Innovation is essential
18 February 2019 | Opinion
That Namibia is a dry country is a given. Sporadic and sometimes lengthy droughts are part and parcel of our existence in this country.
But the weather has become more erratic of late – ask any Australian and they will tell you.
And we were warned, long ago, by all the climate change experts, that dry spells will become more common and intense, along with excessive and sporadic flooding.
We have seen these changes over the past few years.
That agriculture is a mainstay to our economy is a given. A job-intensive sector, we cannot do without it. Many of our agricultural practices however, are archaic.
We rely on rainfall for everything. A large part of the economy relies on a good rainy season.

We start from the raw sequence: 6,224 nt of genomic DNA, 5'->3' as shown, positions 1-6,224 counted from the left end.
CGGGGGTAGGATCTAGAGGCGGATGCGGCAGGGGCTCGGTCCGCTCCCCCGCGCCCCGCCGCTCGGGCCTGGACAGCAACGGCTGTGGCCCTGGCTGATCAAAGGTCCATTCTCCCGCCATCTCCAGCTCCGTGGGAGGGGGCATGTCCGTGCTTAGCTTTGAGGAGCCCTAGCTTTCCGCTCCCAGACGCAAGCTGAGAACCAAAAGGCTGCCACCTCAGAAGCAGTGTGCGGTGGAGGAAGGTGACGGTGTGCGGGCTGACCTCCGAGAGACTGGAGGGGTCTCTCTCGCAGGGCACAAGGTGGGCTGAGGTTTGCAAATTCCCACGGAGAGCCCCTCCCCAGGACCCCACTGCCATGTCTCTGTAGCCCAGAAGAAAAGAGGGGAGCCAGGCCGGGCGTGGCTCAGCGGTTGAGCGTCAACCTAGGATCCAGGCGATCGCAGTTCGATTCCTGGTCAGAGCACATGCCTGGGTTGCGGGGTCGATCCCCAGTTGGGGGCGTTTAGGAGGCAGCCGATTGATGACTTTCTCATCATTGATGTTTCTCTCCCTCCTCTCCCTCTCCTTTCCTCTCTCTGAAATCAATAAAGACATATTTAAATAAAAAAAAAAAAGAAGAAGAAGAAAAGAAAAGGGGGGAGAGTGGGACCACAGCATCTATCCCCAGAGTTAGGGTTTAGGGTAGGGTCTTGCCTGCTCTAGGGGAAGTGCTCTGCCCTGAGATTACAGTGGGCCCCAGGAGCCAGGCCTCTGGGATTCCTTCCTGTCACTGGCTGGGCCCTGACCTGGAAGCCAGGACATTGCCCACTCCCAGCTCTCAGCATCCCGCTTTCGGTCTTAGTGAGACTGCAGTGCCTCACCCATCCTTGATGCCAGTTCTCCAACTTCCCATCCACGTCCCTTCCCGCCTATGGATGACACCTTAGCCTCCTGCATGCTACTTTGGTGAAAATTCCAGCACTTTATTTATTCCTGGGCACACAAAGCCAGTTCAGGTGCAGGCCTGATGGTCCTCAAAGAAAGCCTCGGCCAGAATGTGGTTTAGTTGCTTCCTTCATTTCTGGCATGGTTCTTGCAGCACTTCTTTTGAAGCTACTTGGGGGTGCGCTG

We need to get with the programme. We need to find innovative ways of farming, of harvesting rainwater, of using our perennial rivers to their maximum to produce when they are flowing at good and healthy levels.
We need to up our game because at the moment, we are using what we can and neither are we preparing, in good years, for the bad years.
A national crisis is how the current agricultural situation looks. Food security in Namibia is scant, to say the least.
We plant when it has rained enough for our fields to be moist enough for the seeds to survive. If it does not, we do not plant. And then, if there is no follow-up rainfall, we lose the crop, and the investment made into it.
The same goes for our livestock. And we are so reliant on our export markets, to whom we export bulk meat. Nothing is value-added. The Europeans and the Norwegians do that and make the profits that we should keep in our country.
We need to get it together. We need to take control.